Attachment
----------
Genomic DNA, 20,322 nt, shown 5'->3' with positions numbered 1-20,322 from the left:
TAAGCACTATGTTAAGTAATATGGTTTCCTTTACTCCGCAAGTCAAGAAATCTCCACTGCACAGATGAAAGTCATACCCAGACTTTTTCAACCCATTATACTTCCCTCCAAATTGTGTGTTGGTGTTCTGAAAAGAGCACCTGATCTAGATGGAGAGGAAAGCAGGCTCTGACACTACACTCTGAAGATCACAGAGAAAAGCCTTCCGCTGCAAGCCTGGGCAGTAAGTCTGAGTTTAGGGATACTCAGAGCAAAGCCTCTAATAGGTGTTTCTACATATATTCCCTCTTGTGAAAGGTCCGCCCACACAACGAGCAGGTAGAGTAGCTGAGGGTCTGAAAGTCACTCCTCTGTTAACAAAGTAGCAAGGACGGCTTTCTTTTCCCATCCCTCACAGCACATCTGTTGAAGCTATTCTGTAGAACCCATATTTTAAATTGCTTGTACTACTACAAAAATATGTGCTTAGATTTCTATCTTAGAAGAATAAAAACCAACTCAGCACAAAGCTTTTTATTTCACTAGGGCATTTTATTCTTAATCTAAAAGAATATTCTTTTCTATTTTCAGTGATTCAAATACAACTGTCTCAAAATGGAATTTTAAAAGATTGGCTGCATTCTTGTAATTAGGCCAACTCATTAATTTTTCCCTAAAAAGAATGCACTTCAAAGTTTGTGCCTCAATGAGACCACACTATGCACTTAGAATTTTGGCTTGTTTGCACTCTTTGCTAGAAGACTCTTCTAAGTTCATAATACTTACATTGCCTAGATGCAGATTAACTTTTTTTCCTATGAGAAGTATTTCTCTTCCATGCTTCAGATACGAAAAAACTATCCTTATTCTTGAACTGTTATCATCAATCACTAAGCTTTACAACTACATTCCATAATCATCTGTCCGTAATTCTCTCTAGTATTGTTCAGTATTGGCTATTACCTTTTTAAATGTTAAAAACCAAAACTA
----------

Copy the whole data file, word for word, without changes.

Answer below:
Genomic DNA, 20,322 nt, shown 5'->3' with positions numbered 1-20,322 from the left:
TAAGCACTATGTTAAGTAATATGGTTTCCTTTACTCCGCAAGTCAAGAAATCTCCACTGCACAGATGAAAGTCATACCCAGACTTTTTCAACCCATTATACTTCCCTCCAAATTGTGTGTTGGTGTTCTGAAAAGAGCACCTGATCTAGATGGAGAGGAAAGCAGGCTCTGACACTACACTCTGAAGATCACAGAGAAAAGCCTTCCGCTGCAAGCCTGGGCAGTAAGTCTGAGTTTAGGGATACTCAGAGCAAAGCCTCTAATAGGTGTTTCTACATATATTCCCTCTTGTGAAAGGTCCGCCCACACAACGAGCAGGTAGAGTAGCTGAGGGTCTGAAAGTCACTCCTCTGTTAACAAAGTAGCAAGGACGGCTTTCTTTTCCCATCCCTCACAGCACATCTGTTGAAGCTATTCTGTAGAACCCATATTTTAAATTGCTTGTACTACTACAAAAATATGTGCTTAGATTTCTATCTTAGAAGAATAAAAACCAACTCAGCACAAAGCTTTTTATTTCACTAGGGCATTTTATTCTTAATCTAAAAGAATATTCTTTTCTATTTTCAGTGATTCAAATACAACTGTCTCAAAATGGAATTTTAAAAGATTGGCTGCATTCTTGTAATTAGGCCAACTCATTAATTTTTCCCTAAAAAGAATGCACTTCAAAGTTTGTGCCTCAATGAGACCACACTATGCACTTAGAATTTTGGCTTGTTTGCACTCTTTGCTAGAAGACTCTTCTAAGTTCATAATACTTACATTGCCTAGATGCAGATTAACTTTTTTTCCTATGAGAAGTATTTCTCTTCCATGCTTCAGATACGAAAAAACTATCCTTATTCTTGAACTGTTATCATCAATCACTAAGCTTTACAACTACATTCCATAATCATCTGTCCGTAATTCTCTCTAGTATTGTTCAGTATTGGCTATTACCTTTTTAAATGTTAAAAACCAAAACTA